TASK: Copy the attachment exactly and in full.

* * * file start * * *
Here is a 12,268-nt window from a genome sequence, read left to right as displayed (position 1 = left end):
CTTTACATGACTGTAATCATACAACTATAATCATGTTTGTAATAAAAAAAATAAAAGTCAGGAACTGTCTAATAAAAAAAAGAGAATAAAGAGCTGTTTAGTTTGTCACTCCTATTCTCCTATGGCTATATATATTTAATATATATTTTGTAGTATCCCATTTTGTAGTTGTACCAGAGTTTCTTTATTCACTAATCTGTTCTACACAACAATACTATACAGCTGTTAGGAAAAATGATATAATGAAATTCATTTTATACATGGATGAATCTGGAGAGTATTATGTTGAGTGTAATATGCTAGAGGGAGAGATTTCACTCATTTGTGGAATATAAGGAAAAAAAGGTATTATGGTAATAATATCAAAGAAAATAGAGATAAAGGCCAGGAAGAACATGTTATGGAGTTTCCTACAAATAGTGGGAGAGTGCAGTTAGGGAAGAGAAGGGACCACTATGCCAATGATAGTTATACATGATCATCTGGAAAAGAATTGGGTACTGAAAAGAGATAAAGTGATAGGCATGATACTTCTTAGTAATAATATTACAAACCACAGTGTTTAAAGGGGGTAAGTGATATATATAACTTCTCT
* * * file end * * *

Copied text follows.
Here is a 12,268-nt window from a genome sequence, read left to right as displayed (position 1 = left end):
CTTTACATGACTGTAATCATACAACTATAATCATGTTTGTAATAAAAAAAATAAAAGTCAGGAACTGTCTAATAAAAAAAAGAGAATAAAGAGCTGTTTAGTTTGTCACTCCTATTCTCCTATGGCTATATATATTTAATATATATTTTGTAGTATCCCATTTTGTAGTTGTACCAGAGTTTCTTTATTCACTAATCTGTTCTACACAACAATACTATACAGCTGTTAGGAAAAATGATATAATGAAATTCATTTTATACATGGATGAATCTGGAGAGTATTATGTTGAGTGTAATATGCTAGAGGGAGAGATTTCACTCATTTGTGGAATATAAGGAAAAAAAGGTATTATGGTAATAATATCAAAGAAAATAGAGATAAAGGCCAGGAAGAACATGTTATGGAGTTTCCTACAAATAGTGGGAGAGTGCAGTTAGGGAAGAGAAGGGACCACTATGCCAATGATAGTTATACATGATCATCTGGAAAAGAATTGGGTACTGAAAAGAGATAAAGTGATAGGCATGATACTTCTTAGTAATAATATTACAAACCACAGTGTTTAAAGGGGGTAAGTGATATATATAACTTCTCT